• Clear guidelines should be provided so staff members who are responsible for either written or database entries are aware of and comply with timelines for data entry and accuracy requirements. A hard copy data book can be useful and should include specific instructions on data requirements, variable descriptions and definitions and contact information for support with the process.
  • Supervisory staff should conduct routine audits of written and computer-managed data at least monthly to ensure that data entry is complete and accurate. Without such processes, it is easy to overlook missing or inaccurate data until analysis is ready to begin. It is much more difficult to correct problems at the analysis stage, particularly if there is high turnover of staff or if it has been some time since the project began. Locating missing data in paper files can be time-consuming and frustrating if files are disorganized and/or incomplete.
  • Data entry occurs in three basic phases:
    • When survivors enter the shelter/programme, including through intake information and any pre-tests with standardized tools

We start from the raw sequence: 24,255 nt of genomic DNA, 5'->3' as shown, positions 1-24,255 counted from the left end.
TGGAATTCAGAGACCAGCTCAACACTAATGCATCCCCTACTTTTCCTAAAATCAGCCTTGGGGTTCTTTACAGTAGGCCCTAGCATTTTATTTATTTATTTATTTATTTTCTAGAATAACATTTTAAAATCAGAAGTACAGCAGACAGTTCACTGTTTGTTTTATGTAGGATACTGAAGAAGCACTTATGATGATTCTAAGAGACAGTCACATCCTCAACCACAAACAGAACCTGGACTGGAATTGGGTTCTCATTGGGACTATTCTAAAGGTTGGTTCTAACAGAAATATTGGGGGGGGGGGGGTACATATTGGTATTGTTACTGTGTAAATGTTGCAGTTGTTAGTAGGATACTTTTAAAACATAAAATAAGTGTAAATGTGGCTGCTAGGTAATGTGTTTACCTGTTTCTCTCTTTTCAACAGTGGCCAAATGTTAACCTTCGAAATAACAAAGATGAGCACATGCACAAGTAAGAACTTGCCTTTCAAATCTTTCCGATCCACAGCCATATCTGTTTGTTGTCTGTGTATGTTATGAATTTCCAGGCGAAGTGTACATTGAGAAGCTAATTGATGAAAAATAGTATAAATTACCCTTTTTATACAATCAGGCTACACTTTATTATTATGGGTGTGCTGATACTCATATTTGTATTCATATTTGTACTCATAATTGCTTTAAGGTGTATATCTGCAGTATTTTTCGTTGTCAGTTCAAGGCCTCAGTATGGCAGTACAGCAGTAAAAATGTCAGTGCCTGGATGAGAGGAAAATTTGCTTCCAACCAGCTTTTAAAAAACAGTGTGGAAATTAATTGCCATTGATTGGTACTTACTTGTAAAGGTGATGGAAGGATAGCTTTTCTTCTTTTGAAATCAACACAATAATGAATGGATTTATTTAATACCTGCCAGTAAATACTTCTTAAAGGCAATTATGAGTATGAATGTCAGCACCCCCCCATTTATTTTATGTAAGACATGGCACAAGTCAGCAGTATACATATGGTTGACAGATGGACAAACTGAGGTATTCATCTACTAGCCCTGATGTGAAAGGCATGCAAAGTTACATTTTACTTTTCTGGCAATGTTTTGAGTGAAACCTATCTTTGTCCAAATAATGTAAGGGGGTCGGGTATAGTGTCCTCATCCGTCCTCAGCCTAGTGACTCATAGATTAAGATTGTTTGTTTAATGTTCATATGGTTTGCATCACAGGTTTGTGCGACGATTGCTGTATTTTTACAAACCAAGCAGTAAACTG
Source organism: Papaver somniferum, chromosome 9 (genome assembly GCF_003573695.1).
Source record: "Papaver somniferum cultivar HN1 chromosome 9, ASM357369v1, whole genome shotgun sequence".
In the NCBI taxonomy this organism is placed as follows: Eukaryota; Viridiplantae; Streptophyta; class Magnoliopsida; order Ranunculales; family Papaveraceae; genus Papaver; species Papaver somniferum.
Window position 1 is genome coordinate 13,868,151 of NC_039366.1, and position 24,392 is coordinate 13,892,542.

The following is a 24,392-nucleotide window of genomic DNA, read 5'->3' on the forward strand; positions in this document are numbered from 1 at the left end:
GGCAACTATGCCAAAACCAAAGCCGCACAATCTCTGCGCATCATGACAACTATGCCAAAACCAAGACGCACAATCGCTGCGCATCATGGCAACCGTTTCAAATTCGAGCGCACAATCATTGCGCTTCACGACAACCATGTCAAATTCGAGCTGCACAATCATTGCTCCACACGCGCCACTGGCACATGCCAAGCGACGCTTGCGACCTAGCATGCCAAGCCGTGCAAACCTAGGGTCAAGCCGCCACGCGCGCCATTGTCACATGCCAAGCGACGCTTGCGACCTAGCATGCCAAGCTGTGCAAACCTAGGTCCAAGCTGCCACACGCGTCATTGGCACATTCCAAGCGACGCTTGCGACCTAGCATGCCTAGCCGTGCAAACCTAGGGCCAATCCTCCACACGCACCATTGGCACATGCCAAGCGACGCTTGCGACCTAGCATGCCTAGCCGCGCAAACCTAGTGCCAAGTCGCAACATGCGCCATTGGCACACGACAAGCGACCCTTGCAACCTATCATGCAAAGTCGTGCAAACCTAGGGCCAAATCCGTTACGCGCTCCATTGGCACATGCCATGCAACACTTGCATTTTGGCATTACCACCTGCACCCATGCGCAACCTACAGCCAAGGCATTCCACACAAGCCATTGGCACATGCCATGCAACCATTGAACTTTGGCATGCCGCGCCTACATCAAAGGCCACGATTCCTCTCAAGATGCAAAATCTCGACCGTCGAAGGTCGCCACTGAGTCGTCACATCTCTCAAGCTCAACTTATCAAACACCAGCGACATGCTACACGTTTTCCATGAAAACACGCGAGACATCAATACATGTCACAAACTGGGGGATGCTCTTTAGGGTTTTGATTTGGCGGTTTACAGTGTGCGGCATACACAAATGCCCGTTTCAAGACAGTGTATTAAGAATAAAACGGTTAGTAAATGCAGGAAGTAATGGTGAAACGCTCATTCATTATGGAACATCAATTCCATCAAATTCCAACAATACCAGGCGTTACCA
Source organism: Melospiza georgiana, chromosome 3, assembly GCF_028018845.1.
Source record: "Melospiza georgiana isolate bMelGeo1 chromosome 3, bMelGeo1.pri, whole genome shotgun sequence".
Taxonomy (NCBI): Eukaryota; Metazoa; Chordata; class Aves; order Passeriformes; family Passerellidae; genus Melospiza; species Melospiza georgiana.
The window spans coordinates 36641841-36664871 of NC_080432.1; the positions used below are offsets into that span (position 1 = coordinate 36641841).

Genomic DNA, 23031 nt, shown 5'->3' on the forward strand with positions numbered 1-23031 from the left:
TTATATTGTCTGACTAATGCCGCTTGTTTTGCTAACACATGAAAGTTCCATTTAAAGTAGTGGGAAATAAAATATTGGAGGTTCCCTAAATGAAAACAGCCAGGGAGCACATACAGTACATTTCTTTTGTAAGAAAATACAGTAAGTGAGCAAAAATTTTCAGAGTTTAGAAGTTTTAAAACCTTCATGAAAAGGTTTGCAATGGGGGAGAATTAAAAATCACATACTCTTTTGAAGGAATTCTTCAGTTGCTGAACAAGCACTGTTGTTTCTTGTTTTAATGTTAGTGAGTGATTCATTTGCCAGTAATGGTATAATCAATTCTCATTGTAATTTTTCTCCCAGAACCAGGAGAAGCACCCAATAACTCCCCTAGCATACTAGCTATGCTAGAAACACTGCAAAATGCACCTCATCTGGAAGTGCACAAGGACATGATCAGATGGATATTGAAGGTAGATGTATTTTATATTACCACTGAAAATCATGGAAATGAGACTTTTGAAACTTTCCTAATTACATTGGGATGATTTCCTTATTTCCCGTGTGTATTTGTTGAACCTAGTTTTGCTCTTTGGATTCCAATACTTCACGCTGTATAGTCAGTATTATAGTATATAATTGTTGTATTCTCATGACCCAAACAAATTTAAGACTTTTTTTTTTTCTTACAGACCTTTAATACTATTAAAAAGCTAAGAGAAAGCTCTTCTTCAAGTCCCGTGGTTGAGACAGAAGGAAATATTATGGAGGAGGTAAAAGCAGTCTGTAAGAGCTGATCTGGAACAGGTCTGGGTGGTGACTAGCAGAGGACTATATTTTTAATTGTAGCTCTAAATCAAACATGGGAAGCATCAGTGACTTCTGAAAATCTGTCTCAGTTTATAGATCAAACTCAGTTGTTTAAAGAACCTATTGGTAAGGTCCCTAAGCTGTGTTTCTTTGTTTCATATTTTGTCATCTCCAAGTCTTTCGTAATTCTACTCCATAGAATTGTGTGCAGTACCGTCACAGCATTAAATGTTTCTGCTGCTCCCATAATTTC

• During the survivors participation, including tracking of services provided, observations of any intervention being evaluated, referrals made, etc.
    • Upon departure of the survivor, including post-test information, exit survey or interview data and data from any follow-up phase

EXAMPLE: A non-governmental shelter programme for trafficking victims was evaluated for its ability to reintegrate trafficked girls back into their Nepalese communities. The evaluation was able to show that the organization achieved a significantly high rate of reintegration success despite the stigma the Nepalese community often attached to trafficked girls.